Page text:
As a mom-to-be or dad-to-be, you're preparing for the big day. Soon you will get to meet and hold your new baby. Labor can be a very exciting time, but it can also be a very long — and sometimes tedious — process. As a support person for your expectant partner, you play a big role during labor, so we've gathered some tips to help guide you through.

Perhaps the most important piece of advice is to come into the delivery room prepared. There is plenty that partners can do in advance to get ready for the big day.

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Tips for partners before labor

  • Take a childbirth education class. The more you understand about what is happening, the less scary or strange the birth events will seem.
  • Help your partner pack her hospital bag. When the time comes, you'll be ready to grab it and go. Help select and pack a mix of necessities and comfort items for you, her and the new baby.
  • Discuss your partner's birth preferences. Some expectant moms decide to write out a plan and give a copy to caregivers who will be present for the birth.

Partner pointers for the big day

  • Be encouraging. Provide lots of verbal encouragement. It can be comforting for laboring moms to hear often that they're doing a good job, you're proud of them and this will all be over soon.
  • Don't forget to eat. Pack snacks and remember that even amidst all the excitement, it's important to eat. You'll need to keep your strength up if labor and delivery take hours and hours.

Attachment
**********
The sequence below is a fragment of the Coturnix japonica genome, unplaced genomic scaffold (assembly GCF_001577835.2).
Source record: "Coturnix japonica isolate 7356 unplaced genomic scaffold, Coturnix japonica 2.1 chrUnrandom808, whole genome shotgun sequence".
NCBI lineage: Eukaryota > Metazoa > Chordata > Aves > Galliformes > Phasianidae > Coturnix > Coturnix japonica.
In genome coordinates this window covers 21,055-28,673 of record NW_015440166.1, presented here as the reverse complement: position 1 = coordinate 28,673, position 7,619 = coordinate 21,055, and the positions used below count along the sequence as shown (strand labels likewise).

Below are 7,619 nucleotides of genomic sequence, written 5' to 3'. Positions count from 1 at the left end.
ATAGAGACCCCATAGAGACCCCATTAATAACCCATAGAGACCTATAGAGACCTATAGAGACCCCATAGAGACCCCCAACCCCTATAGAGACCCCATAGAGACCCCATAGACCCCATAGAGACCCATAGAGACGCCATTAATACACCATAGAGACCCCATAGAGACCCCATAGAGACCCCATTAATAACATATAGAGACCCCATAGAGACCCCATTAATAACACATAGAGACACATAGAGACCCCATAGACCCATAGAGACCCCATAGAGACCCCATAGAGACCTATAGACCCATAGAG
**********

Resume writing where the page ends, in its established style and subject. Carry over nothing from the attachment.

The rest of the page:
• Wear comfortable clothing. You may be supporting mom for a long time, so try to dress as comfortably as possible. Always have a long-sleeved garment available to throw on in case the room is cold. Women in labor tend to get warm easily and may prefer cooler temperatures.
  • Reach out. Offer your partner plenty of calming touches. Keep her as relaxed as possible by offering to massage her shoulders, hands or feet. Offer to assist your partner into comfortable positions where she can lean on you during contractions.
  • Be your partner's advocate. As labor becomes more intense, be sure you are helping her to communicate her wishes and desires to her caregivers.
  • Ask questions if you do not understand a procedure or medical term. You may wish to have a pencil and notebook nearby so that you can jot down new terms and tips you learn to ensure you remember them later.
  • Support your partner's decisions, even if they end up differing from her birth plan. Childbirth can be unpredictable and it's OK for laboring moms to change their mind about things like pain relief.

Avoid some common delivery room partner blunders

  • Try not to be easily offended. Sometimes moms say things in the heat of the moment that they don't mean.
  • Don't be scared by the sight of a little bit of blood or other bodily fluids. Yes, you will see them. And yes, it is normal.
  • Stay awake. Yes, it's a challenge during a long labor, but try to hold out on a nap until your partner can sleep, too. If you really need to catch a few z's, make sure another support person, like a doula or other caregiver, is present.
  • Turn off the ringer on your cell phone. When the big moment arrives, you don't suddenly want loud music or some other call alert coming from your pocket. You'll also want to make sure to obey any rules the hospital has about cell phone use.
  • Don't forget your camera. You will want to document your newborn baby's first moments once he or she arrives. Make sure the battery is charged and that you have plenty of space on the storage card.

Above all else, remember that you and your partner are in this together!